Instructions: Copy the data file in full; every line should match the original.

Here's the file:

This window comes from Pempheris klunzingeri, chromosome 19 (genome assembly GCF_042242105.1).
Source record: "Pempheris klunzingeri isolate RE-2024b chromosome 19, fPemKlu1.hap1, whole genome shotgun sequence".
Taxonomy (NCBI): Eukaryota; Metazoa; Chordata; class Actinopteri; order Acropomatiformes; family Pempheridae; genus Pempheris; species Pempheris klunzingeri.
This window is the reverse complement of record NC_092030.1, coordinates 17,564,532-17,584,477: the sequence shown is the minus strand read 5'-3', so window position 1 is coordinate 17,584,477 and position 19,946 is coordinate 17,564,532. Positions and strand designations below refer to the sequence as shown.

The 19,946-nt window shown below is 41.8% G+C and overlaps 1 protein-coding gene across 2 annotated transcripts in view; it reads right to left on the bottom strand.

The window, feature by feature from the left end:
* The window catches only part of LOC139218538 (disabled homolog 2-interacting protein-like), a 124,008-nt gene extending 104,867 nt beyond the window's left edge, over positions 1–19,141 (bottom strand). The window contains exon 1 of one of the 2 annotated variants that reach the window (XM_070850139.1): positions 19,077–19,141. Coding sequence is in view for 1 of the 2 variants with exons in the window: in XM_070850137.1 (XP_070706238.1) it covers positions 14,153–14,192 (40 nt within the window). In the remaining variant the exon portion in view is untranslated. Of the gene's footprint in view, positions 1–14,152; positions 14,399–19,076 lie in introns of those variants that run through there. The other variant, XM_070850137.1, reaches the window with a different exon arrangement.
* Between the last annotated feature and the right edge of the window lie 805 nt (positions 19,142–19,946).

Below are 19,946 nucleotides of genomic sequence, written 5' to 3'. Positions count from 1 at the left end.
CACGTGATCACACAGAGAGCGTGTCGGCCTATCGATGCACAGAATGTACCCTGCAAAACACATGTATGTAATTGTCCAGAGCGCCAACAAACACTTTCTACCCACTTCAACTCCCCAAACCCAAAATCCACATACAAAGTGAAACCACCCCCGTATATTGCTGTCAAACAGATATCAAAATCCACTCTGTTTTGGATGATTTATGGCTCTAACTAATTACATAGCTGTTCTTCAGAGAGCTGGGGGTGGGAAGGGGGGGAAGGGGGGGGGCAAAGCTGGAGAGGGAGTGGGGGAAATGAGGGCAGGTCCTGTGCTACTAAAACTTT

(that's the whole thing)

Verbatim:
This window comes from Pempheris klunzingeri, chromosome 19 (genome assembly GCF_042242105.1).
Source record: "Pempheris klunzingeri isolate RE-2024b chromosome 19, fPemKlu1.hap1, whole genome shotgun sequence".
Taxonomy (NCBI): Eukaryota; Metazoa; Chordata; class Actinopteri; order Acropomatiformes; family Pempheridae; genus Pempheris; species Pempheris klunzingeri.
This window is the reverse complement of record NC_092030.1, coordinates 17,564,532-17,584,477: the sequence shown is the minus strand read 5'-3', so window position 1 is coordinate 17,584,477 and position 19,946 is coordinate 17,564,532. Positions and strand designations below refer to the sequence as shown.

The 19,946-nt window shown below is 41.8% G+C and overlaps 1 protein-coding gene across 2 annotated transcripts in view; it reads right to left on the bottom strand.

The window, feature by feature from the left end:
* The window catches only part of LOC139218538 (disabled homolog 2-interacting protein-like), a 124,008-nt gene extending 104,867 nt beyond the window's left edge, over positions 1–19,141 (bottom strand). The window contains exon 1 of one of the 2 annotated variants that reach the window (XM_070850139.1): positions 19,077–19,141. Coding sequence is in view for 1 of the 2 variants with exons in the window: in XM_070850137.1 (XP_070706238.1) it covers positions 14,153–14,192 (40 nt within the window). In the remaining variant the exon portion in view is untranslated. Of the gene's footprint in view, positions 1–14,152; positions 14,399–19,076 lie in introns of those variants that run through there. The other variant, XM_070850137.1, reaches the window with a different exon arrangement.
* Between the last annotated feature and the right edge of the window lie 805 nt (positions 19,142–19,946).

Below are 19,946 nucleotides of genomic sequence, written 5' to 3'. Positions count from 1 at the left end.
CACGTGATCACACAGAGAGCGTGTCGGCCTATCGATGCACAGAATGTACCCTGCAAAACACATGTATGTAATTGTCCAGAGCGCCAACAAACACTTTCTACCCACTTCAACTCCCCAAACCCAAAATCCACATACAAAGTGAAACCACCCCCGTATATTGCTGTCAAACAGATATCAAAATCCACTCTGTTTTGGATGATTTATGGCTCTAACTAATTACATAGCTGTTCTTCAGAGAGCTGGGGGTGGGAAGGGGGGGAAGGGGGGGGGCAAAGCTGGAGAGGGAGTGGGGGAAATGAGGGCAGGTCCTGTGCTACTAAAACTTT